“No member of the administration has come up to student organizers and has tried to talk to us,” explained Sarah, who declined to give her last name and who has been staying overnight in the encampment. “The open expression guidelines state that we have a right to peacefully protest and this email went against that and came as a surprise considering that they hadn’t tried to talk to us first.”

Another student, Eliana Atienza, argued that the person who vandalized the statue was not affiliated with the group.

“He came in, painted the statue, dropped his spray can by the encampment, and then left,” she said. “We have multiple eyewitnesses and it is a shame that President Jameson is conflating a wonderful camp of solidarity and hope with that one act of a person not affiliated.”

Atienza said that the university is using the vandalism incident as an excuse to disrupt the protest. She says that she has been involved in other actions — such as for climate justice — and there has never been an issue.

“My experience as an activist at this campus informs my opinion that there is a clear double standard to what kind of speech and protest is acceptable and not by the university,” she said. “What is not is speech about Gaza, talking about the genocide and actively advocating for speaking about Gaza.”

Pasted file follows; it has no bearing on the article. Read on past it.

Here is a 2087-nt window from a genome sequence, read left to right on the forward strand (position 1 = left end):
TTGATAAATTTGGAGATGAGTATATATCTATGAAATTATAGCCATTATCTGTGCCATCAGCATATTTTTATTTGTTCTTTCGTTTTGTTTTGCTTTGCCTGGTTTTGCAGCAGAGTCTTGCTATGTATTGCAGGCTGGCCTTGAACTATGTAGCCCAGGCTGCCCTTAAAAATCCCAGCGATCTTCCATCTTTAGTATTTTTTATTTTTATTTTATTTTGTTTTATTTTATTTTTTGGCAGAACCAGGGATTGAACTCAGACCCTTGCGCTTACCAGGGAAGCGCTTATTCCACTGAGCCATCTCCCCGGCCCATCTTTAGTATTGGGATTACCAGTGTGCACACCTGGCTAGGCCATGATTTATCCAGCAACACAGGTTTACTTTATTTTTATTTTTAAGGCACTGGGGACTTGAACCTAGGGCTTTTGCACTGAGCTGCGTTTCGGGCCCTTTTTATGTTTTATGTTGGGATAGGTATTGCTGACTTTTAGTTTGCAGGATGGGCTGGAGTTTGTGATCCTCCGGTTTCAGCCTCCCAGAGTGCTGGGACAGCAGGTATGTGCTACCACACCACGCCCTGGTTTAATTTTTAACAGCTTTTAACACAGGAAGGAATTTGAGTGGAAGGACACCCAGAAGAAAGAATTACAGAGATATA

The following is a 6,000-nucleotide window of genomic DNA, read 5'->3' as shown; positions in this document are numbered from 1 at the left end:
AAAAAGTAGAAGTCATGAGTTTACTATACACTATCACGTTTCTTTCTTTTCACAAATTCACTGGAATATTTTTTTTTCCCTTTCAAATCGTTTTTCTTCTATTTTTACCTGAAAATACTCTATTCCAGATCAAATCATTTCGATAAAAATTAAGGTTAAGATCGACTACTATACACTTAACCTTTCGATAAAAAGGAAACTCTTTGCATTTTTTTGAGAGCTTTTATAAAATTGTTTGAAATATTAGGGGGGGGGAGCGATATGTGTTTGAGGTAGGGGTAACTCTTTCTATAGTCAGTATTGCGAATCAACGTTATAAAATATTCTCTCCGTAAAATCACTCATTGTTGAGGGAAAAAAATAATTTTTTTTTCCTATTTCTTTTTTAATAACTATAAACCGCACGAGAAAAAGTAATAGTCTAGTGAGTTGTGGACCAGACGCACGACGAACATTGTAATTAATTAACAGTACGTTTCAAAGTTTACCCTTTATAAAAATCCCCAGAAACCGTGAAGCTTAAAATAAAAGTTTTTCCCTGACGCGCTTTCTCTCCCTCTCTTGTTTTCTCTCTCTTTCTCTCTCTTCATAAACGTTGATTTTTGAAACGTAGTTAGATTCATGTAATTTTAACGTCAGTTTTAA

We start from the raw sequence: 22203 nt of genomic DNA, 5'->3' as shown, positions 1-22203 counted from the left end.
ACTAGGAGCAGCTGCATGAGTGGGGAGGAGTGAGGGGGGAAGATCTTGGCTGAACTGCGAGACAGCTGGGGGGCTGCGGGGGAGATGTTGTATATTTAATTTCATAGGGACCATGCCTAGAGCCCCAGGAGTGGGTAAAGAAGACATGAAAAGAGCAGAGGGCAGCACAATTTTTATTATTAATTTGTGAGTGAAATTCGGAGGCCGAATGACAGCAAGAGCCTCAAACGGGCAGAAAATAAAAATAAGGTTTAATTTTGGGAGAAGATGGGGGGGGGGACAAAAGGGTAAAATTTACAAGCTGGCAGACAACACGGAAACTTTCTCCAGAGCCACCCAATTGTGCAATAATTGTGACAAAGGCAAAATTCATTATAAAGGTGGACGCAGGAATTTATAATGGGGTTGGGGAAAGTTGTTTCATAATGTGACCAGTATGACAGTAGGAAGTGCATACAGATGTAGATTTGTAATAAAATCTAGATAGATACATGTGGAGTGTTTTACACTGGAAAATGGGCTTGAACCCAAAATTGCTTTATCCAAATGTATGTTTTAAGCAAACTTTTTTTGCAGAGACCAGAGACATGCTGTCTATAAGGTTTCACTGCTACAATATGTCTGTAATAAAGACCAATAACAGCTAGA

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The university’s Open Express policy states “The University of Pennsylvania, as a community of scholars, affirms, supports and cherishes the concepts of freedom of thought, inquiry, speech, and lawful assembly.”

The elite university has had encampments in the past, as recently as 2022. In the fall of that year, students with Fossil Free Penn camped out demanding the school drop any investments in fossil fuels. Other demands included helping fund affordable housing nearby and supporting the School District of Philadelphia. Students told WHYY then that they felt intimidated by the administration but the encampment continued for 39 days.

On Saturday, Penn faculty pushed back against the interim president’s email. In their response, the Penn Chapter of the American Association of University Professors wrote that they were “deeply disturbed” by Jameson’s decision.

“Your statement mischaracterizes the overall nature of an antiwar protest that necessarily involves strong emotions on both sides but has not, to our knowledge, involved any actual violence or threats of violence to individuals on our campus,” the letter reads. “To the contrary, those involved in the demonstration have worked to maintain a nonviolent space of discussion, debate, and even disagreement, in the spirit of an educational environment.”

The professors argued that the protest is in line with Penn’s Open Expression Guidelines, which obviate the requirement for a permit. Like the students, they called the vandalism accusation “unsubstantiated.”

On Oct. 7, 2023, the political and military movement known as Hamas attacked Israel, killing 1,200 people and taking around 240 hostages. The incident reignited a decades-long war and prompted the latest Israeli siege on Gaza that has now claimed 35,000 Palestinian lives, including those of civilians, aid workers and journalists.